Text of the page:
As part of the experiment, one of the aims is to try to see whether such images will be downloaded and re-sold by thieves at microstock sites. Lo and behold, I quickly spotted my red lighthouse in five thieving accounts (so far). Three in SS and two in AS. Probably elsewhere but I still need to look…

DCMA Notices

I sent in the proper DCMA notices to take down the images and hopefully have the accounts removed. To my non-surprise, both SS and AS within a few days took down the images but left the accounts otherwise intact, so it’s really a pointless task.

Dick isn’t the only one…

Why they keep the accounts is beyond me. These agencies should have a one strike and you’re out policy but instead passively wait (forever) for the copyright owners to send in a notice.

Copyright theft is a huge problem (and what are agencies doing about it?)

One thieving accounts leaves a trail for other thieving accounts ad nauseum. From a super quick search I found already these ten accounts with all stolen images with one thieving account having over 1,000 images. It’s pretty easy to spot since the same image is in multiple ports as you can see below with the pigeon.

This day in age why can’t agencies can’t develop an algos that detects similar images…

So many duplicate images on so many thieving ports…

I could do this all day but my time is valuable. I don’t mean to only pick on SS, this is a problem at all the microstock agencies although I have a much easier time finding thieves at SS. Reminds me of my good ol’ wack-a-mole days!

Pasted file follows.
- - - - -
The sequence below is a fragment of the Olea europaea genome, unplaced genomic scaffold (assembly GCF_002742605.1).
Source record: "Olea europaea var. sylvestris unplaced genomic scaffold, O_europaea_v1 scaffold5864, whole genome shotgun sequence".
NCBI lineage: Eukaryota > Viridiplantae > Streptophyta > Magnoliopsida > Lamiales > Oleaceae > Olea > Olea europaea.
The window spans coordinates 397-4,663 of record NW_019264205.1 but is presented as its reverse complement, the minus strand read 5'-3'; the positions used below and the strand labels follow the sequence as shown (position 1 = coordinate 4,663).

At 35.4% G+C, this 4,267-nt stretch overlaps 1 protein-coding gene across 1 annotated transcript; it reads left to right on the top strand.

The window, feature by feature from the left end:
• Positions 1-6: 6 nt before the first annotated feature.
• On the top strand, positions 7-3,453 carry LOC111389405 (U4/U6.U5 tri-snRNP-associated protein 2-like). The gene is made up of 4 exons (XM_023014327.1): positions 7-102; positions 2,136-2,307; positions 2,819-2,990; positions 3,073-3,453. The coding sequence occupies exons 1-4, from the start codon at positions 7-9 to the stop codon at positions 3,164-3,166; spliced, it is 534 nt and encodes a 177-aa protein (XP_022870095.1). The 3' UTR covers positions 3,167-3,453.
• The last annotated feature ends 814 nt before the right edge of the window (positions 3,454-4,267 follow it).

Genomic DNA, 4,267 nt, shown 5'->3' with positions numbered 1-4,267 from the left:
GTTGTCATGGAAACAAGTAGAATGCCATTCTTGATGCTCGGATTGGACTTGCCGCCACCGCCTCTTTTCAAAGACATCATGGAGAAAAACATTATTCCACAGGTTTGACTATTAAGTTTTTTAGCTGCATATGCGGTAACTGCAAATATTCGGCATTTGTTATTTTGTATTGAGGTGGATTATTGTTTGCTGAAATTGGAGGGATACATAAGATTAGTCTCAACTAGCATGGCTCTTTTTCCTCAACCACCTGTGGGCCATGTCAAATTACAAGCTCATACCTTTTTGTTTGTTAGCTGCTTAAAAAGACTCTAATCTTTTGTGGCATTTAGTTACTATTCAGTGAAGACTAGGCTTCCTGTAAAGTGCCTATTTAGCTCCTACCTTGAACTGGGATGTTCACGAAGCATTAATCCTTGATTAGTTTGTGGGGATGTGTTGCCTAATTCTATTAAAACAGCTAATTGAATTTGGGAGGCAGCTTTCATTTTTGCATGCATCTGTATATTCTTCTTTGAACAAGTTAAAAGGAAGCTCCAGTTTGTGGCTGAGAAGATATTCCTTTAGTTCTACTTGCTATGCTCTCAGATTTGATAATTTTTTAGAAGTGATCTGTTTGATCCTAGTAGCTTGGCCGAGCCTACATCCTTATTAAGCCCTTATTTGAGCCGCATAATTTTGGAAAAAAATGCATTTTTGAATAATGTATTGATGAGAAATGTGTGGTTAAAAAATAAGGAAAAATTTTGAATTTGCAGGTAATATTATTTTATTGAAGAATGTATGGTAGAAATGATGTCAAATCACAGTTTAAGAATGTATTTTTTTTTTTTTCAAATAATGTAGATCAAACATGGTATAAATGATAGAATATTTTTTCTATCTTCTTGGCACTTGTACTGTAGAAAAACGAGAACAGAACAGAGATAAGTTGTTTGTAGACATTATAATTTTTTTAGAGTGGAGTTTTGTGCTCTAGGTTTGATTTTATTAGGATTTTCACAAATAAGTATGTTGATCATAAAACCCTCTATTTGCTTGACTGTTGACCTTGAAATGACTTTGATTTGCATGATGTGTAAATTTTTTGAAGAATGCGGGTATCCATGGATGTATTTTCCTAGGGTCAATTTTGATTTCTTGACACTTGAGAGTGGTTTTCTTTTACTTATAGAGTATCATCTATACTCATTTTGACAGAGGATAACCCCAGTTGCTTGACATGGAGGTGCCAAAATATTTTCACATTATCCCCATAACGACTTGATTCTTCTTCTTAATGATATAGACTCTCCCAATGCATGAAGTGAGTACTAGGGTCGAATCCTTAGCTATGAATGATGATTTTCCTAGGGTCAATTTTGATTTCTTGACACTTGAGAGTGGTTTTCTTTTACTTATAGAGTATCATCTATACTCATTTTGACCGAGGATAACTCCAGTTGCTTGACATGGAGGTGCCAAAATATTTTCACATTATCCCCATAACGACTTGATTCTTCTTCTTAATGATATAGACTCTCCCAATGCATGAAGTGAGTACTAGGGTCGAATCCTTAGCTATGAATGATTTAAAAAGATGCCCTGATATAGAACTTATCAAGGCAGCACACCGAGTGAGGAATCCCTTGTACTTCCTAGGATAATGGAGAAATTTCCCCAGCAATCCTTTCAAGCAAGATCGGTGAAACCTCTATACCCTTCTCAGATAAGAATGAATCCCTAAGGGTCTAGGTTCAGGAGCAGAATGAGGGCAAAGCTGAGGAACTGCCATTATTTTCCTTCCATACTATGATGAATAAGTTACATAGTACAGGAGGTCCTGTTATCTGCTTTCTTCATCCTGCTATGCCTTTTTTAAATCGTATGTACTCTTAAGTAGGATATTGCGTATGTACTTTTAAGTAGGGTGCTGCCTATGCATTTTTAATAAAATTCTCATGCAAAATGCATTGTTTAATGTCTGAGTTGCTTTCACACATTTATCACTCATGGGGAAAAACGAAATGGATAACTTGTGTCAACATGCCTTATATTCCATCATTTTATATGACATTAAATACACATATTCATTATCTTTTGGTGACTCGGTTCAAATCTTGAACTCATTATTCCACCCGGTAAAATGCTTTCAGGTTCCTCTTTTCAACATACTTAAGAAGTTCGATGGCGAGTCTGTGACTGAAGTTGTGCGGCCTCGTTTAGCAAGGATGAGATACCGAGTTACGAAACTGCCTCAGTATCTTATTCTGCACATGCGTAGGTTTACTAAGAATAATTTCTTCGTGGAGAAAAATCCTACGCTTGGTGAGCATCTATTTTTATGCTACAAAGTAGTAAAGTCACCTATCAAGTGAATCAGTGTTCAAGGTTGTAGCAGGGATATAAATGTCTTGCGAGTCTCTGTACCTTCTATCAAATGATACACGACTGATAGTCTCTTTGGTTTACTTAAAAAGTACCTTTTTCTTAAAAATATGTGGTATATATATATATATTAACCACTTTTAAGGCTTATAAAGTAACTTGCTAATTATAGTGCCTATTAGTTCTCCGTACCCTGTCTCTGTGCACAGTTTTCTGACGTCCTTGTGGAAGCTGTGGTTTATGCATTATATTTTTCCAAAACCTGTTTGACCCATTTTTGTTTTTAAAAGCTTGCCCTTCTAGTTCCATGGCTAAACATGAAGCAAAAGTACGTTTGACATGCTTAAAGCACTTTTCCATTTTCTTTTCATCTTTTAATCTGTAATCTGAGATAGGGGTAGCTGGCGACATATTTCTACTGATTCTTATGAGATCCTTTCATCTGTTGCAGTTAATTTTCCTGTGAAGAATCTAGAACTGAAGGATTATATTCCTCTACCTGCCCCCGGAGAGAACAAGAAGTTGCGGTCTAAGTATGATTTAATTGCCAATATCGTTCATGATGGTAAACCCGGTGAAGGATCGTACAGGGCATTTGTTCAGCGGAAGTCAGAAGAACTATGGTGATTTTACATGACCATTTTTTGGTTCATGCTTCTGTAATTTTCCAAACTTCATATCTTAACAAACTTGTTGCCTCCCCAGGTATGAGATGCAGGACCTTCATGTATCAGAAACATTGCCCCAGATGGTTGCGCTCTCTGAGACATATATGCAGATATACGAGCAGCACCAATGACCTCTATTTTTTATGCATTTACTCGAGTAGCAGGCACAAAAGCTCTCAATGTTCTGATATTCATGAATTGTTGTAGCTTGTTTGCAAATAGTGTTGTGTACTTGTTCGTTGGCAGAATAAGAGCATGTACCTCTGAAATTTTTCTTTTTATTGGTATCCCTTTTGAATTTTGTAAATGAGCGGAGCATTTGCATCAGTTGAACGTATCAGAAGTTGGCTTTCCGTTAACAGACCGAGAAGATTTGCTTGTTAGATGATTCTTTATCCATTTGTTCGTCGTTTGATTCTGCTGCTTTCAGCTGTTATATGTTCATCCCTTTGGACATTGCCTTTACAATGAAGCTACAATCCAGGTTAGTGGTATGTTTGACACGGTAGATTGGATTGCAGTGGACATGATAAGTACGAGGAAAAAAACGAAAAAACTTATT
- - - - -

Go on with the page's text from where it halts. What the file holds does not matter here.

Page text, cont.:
ContributorPort Link
SUDIPTHO KUMARhttps://www.shutterstock.com/g/SUDIPTHO+KUMAR
jv butthttps://www.shutterstock.com/g/jv+butt
Faruk skhttps://www.shutterstock.com/g/Faruk+sk
Md Sakib Bhuyanhttps://www.shutterstock.com/g/Md+Sakib+Bhuyan
Anas Ali Photographyhttps://www.shutterstock.com/g/Anas+Ali+Photography
Amir Hussain360https://www.shutterstock.com/g/Amir+Hussain360

I sent the above list to SS’s infringement team and they want me to do their work lol!

I simply replied that they need open their eyes to the obvious! I’ll check back in a few weeks and I fully expect that those accounts will still be active and probably have even more stolen images.

I’ll keep uploading like a fool